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Jewish World Review April 20, 2001 / 27 Nissan, 5761

Mike Berman

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Consumer Reports

A $50 handheld organizer -- IN today's world of Palms and Pocket PCs, we tend to forget the devices that started it all - the pocket organizers. In fact, I believe that no matter how many features the more advanced units offer, many of us still use them only to store names, addresses and appointments, which were the primary functions of the older organizers.

Well, these old dogs have spawned a new breed of pups. And, although they're still not as powerful as handheld computers, the added functionality make them worth another look.

Enter the Diamond Mako ($49.95) from Diamond Multimedia.

This pup gives us all the functions we expect from an organizer plus a small (but functional) keyboard, access to the Web, word processing, spreadsheet capabilities and the ability to send and retrieve e-mail. The key to all this is the Revo operating system that was developed by Psion Computers in 1999 for some of its small handheld devices.

What amazes me is that you get all of this functionality for a third of the price of the least expensive Palm and a tenth of the cost of a Pocket Computer and it comes with twice the RAM of the more expensive Palms (16 megabytes).

Using the enclosed software to synchronize the Mako with my computer was a simple process, although I wish they'd develop a USB version instead of using the slower serial port. It was able to convert and upload my Microsoft Word and Excel documents, my Outlook e-mail and contacts list and my calendar with hardly a glitch and created an additional drive icon for easy access from my PC whenever.

But this is just the tip of the iceberg.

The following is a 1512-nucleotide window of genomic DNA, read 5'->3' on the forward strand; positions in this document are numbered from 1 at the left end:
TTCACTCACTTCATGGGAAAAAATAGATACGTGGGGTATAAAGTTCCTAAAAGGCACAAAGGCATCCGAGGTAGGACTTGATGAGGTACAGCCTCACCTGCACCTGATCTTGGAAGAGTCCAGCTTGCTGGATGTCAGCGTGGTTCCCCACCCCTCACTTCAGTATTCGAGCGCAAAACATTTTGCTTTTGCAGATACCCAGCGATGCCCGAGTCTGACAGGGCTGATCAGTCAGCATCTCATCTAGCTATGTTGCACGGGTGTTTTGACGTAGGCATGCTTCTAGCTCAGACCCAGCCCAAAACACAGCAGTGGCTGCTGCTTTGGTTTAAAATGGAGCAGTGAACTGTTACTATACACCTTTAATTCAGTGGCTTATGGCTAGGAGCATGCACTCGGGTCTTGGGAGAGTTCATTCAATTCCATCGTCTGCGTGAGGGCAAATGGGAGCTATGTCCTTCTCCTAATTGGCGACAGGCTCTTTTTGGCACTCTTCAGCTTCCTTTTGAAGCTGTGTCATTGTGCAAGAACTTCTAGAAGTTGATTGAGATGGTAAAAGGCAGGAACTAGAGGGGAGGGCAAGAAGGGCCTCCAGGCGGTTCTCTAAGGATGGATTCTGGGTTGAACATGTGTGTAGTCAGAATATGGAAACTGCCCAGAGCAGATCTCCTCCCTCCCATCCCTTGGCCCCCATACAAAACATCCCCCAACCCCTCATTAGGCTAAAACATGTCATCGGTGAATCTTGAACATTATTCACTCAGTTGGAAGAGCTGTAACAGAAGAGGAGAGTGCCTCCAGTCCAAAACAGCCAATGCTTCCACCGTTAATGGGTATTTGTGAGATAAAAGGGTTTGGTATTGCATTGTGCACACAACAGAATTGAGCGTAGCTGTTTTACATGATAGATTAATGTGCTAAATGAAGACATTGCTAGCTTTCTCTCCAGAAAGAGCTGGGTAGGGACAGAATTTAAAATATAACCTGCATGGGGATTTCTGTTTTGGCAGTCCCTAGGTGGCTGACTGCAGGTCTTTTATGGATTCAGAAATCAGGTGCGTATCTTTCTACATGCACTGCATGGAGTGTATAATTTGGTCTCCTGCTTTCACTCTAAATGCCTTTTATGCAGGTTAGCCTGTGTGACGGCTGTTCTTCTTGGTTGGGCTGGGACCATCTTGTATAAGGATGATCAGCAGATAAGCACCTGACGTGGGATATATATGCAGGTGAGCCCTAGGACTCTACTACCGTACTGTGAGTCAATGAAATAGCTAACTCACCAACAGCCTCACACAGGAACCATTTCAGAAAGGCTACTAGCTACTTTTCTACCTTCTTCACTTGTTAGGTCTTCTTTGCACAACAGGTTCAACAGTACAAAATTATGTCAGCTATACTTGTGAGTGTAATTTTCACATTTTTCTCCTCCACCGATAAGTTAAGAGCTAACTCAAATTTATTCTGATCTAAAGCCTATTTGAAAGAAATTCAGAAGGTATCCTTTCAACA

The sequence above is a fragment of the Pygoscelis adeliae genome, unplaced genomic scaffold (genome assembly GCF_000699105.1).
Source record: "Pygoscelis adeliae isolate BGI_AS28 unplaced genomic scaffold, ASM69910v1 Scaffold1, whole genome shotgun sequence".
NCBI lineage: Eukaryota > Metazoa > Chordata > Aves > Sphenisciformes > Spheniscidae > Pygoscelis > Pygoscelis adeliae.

The Mako is designed to connect to the Internet through the use of an infrared equipped cellular phone or its own modem, which of course is extra ($69.99), and an Opera Web browser, which gives you all the functionality of Internet Explorer and Netscape. Plus you have instant access to your e-mail.

Among its other features are:

The ability to beam data to any infrared equipped device, including Palms and Pocket PCs.

You can compose documents using Microsoft Word on the device and "beam" it to an infrared equipped printer or PC. Or you can purchase an infrared device to attach to the parallel port of your printer.

It's compatible with Microsoft, Lotus and Corel applications including Notes, WordPerfect, Excel Organizer and Outlook.

You get instant access to "today's" appointments when you turn on the device.

You can jot down notes or other information using Jotter, which is similar to Microsoft WordPad.

It gives you access to vital information, including maps, for more than 700 cities.

It includes a world-time clock and alarm.

It comes with built-in rechargeable batteries and a power adapter.

It only weighs seven ounces.

I'm really impressed with this device and strongly believe that it fulfills the needs for a majority of handheld users at a fraction of the cost. The only things that would make it better would be a built-in modem, color LED display and USB connectivity.

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